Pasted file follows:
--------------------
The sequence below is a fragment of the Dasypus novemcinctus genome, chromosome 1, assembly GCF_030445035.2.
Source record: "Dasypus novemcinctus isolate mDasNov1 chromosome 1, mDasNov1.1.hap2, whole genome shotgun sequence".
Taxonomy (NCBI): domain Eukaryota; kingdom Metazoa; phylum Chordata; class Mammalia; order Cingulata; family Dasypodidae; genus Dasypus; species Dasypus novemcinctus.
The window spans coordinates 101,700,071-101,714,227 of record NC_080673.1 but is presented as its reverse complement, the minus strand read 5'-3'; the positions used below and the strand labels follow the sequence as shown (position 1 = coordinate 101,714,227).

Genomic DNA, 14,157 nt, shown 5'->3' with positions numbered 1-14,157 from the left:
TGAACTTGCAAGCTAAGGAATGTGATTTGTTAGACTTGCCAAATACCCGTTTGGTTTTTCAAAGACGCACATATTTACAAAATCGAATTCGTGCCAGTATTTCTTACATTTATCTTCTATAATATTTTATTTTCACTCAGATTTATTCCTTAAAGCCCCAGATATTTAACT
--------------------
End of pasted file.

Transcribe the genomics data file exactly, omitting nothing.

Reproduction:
The sequence below is a fragment of the Dasypus novemcinctus genome, chromosome 1, assembly GCF_030445035.2.
Source record: "Dasypus novemcinctus isolate mDasNov1 chromosome 1, mDasNov1.1.hap2, whole genome shotgun sequence".
Taxonomy (NCBI): domain Eukaryota; kingdom Metazoa; phylum Chordata; class Mammalia; order Cingulata; family Dasypodidae; genus Dasypus; species Dasypus novemcinctus.
The window spans coordinates 101,700,071-101,714,227 of record NC_080673.1 but is presented as its reverse complement, the minus strand read 5'-3'; the positions used below and the strand labels follow the sequence as shown (position 1 = coordinate 101,714,227).

Genomic DNA, 14,157 nt, shown 5'->3' with positions numbered 1-14,157 from the left:
TGAACTTGCAAGCTAAGGAATGTGATTTGTTAGACTTGCCAAATACCCGTTTGGTTTTTCAAAGACGCACATATTTACAAAATCGAATTCGTGCCAGTATTTCTTACATTTATCTTCTATAATATTTTATTTTCACTCAGATTTATTCCTTAAAGCCCCAGATATTTAACT